Finally, to achieve broad-based economic development that benefits low-income and low-wealth communities, CED practice includes grassroots organizing, legal advocacy, and coalition building (Cummings, 2002; Murphy & Cunningham, 2003; Rubin & Rubin, 2007). In these ways, CED empowers communities in challenging an unfettered free market, aiming for development through social and economic investment and economic justice (Midgley & Livermore, 2006).

Community Economic Development Strategies

Historically, CED began with housing development, but expanded to include microfinance, community finance, commercial and industrial development, social services, and job creation, training, and placement (Ferguson & Dickens, 1999; Murphy & Cunningham, 2003). In recent years, CED practitioners also included sustainable development and environmental justice (Solitare & Lowrie, 2012). Organizations often combine approaches to address community problems in a more comprehensive way and, increasingly, incorporate evaluation that measures outcomes and impacts from the start.

Affordable housing strategies for rental, ownership, and co-ownership increase household assets, provide construction and other jobs, and contribute to family and neighborhood stability. Housing development can reverse economic deterioration, increase the local tax base, and improve community safety and local pride. Some communities adopt land trusts, historic districts, and housing trust funds.

Business renewal and development takes several forms, such as business clusters and incubators, microenterprises, social enterprises, and local and green business associations, which provide goods and services to the local community and generate a larger tax base (Balkin, 1989; Hess & Winner, 2007; Sherraden, Sanders, & Sherraden, 2004). Further, business development may increase local ownership, employment, and economic and social investments by local entrepreneurs, as well as safety and community pride.

Community finance and microfinance support community development initiatives, social enterprises, financial inclusion, anti–predatory lending campaigns, and regulatory initiatives (Benjamin, Rubin, & Zielenbach, 2004; Brown, 2008; Caskey, 1994, 2005; Squires, 2004). Local finance organizations—such as community development finance institutions and mainstream banks—invest in housing and other local development (Ridley-Duff & Bull, 2011). The CED programs also build financial capability in financially vulnerable households, including people with low incomes, minorities, people with disabilities, older adults, women affected by domestic violence, children, immigrants, and others (Sherraden, 2013). Activities include quality formal financial services; homeowner counseling and foreclosure prevention; financial education, counseling, and mentoring; tax assistance and help filing for the Earned Income Tax Credit; and savings programs, such as Individual and Child Development Accounts, and savings circles (see, for example, Barr, 2012; Collins & O’Rourke, 2009; Retsinas & Belsky, 2005; Sherraden, 2011; U.S. Government Accountability Office, 2011).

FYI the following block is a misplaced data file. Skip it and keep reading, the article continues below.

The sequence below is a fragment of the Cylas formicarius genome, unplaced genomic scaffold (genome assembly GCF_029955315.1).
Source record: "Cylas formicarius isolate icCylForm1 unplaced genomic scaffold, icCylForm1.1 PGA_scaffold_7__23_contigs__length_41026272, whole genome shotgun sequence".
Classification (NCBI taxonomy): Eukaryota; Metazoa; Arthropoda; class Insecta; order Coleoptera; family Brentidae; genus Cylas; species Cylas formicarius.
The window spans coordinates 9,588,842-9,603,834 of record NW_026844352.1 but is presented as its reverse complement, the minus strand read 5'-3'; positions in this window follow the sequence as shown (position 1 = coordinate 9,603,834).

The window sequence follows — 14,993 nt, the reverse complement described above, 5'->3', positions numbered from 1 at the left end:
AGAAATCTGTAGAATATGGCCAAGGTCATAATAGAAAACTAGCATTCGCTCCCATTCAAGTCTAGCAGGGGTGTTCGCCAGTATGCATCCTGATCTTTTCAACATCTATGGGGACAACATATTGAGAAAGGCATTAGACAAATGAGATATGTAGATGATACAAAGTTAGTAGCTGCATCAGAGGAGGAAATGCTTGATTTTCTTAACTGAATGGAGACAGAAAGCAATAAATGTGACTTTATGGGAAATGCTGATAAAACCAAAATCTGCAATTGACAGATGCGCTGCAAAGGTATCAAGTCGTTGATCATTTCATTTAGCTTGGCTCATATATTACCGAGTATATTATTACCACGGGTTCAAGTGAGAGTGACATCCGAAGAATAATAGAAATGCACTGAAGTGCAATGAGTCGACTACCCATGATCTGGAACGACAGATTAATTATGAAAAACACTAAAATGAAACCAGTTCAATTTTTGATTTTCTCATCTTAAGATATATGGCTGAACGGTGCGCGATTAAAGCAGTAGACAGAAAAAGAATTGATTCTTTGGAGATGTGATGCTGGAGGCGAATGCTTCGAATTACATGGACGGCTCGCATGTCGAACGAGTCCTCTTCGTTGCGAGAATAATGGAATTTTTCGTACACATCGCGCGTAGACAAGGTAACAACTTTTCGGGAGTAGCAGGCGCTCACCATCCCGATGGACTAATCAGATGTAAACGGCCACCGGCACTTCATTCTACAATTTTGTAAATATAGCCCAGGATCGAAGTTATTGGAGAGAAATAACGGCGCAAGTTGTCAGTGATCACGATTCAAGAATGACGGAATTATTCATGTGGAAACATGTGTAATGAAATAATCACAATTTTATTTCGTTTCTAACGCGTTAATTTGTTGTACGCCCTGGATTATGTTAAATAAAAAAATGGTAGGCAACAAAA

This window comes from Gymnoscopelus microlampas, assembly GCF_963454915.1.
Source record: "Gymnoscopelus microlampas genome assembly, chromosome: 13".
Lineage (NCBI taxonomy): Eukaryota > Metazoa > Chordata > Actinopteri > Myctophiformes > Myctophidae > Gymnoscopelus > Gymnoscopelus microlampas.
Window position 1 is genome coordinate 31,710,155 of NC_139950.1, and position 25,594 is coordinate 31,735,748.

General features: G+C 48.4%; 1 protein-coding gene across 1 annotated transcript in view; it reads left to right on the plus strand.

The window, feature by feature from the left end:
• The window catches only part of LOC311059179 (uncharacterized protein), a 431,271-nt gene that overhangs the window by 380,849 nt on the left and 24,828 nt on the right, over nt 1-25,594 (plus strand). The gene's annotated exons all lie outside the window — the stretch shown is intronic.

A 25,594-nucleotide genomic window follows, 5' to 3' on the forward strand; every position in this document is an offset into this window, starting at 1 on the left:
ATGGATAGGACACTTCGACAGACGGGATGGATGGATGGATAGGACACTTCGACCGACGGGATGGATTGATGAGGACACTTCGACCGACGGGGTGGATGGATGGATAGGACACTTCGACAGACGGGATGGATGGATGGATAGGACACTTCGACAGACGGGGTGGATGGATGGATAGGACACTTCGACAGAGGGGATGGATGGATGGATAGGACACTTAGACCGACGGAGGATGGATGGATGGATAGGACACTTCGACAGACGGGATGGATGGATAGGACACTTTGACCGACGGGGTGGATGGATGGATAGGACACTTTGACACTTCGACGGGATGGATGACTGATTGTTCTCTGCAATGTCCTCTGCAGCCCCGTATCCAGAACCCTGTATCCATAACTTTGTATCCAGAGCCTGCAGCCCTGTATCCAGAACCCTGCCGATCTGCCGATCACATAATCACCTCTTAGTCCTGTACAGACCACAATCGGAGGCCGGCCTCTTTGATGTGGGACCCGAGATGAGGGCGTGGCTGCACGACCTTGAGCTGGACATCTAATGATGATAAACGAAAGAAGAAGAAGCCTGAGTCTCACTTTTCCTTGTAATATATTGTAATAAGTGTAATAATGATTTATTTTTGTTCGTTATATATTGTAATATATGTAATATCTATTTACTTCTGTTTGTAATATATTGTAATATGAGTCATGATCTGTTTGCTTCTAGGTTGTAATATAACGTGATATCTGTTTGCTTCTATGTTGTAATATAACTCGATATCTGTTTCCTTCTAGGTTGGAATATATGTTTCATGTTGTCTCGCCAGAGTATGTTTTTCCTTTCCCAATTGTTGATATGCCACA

Workforce development and employment programs focus on creating businesses, helping people develop job skills and career paths, locate jobs, and find means of transportation; retaining employed residents; and combating discrimination (Dickens, 1999). Some CED programs focus on training employees or creating internships in community-based businesses and social services.

When environmental issues are incorporated into CED, a more holistic approach to “community-based sustainable economic development” (Bullard & Johnson, 2000, p. 559) can emerge. Addressing local issues such as sustainable development and environmental cleanup catalyze broader CED efforts (Carter, 2006; Rogge, Davis, Maddox, & Jackson, 2005). For example, transit-oriented development may generate use of public transit, healthy lifestyles, and access to jobs (Belsky & Fauth, 2012). Urban greening and community gardens may engage local citizens, nonprofits, and public officials in collective CED action (Hess & Winner, 2007). Brownfield redevelopment can be another form of locally driven CED, as degraded environments are converted into viable economic resources for local communities (Dull & Wernstedt, 2010; Solitare & Lowrie, 2012).

Finally, CED strategies include quality education, health care, and human services, such as day care, youth development, and social services. Education, health care, and human services have become more prominent strategies as CED is integrated into broader comprehensive community initiatives that combine people- and place-based strategies (Belsky & Fauth, 2012; Kubisch et al., 2008). For example, New York’s Office of Financial Empowerment is integrating financial help for residents of the poorest city boroughs into human services (NYC Office of Financial Empowerment, 2011).

Types of CED Organizations

Community economic development organizations may be for-profit, public, or nonprofit organizations whose missions address community economic and social development. However, nonprofit organizations form the backbone of CED work. Projects may be owned by CED organizations wholly, in a cooperative, or in partnership with private or public interests. As partnerships form and spawn new organizations, the boundaries across for-profit, nonprofit, and government organizations become murky. This blurring has contributed to growth of social enterprises and the so-called “social economy” (Light, 2006).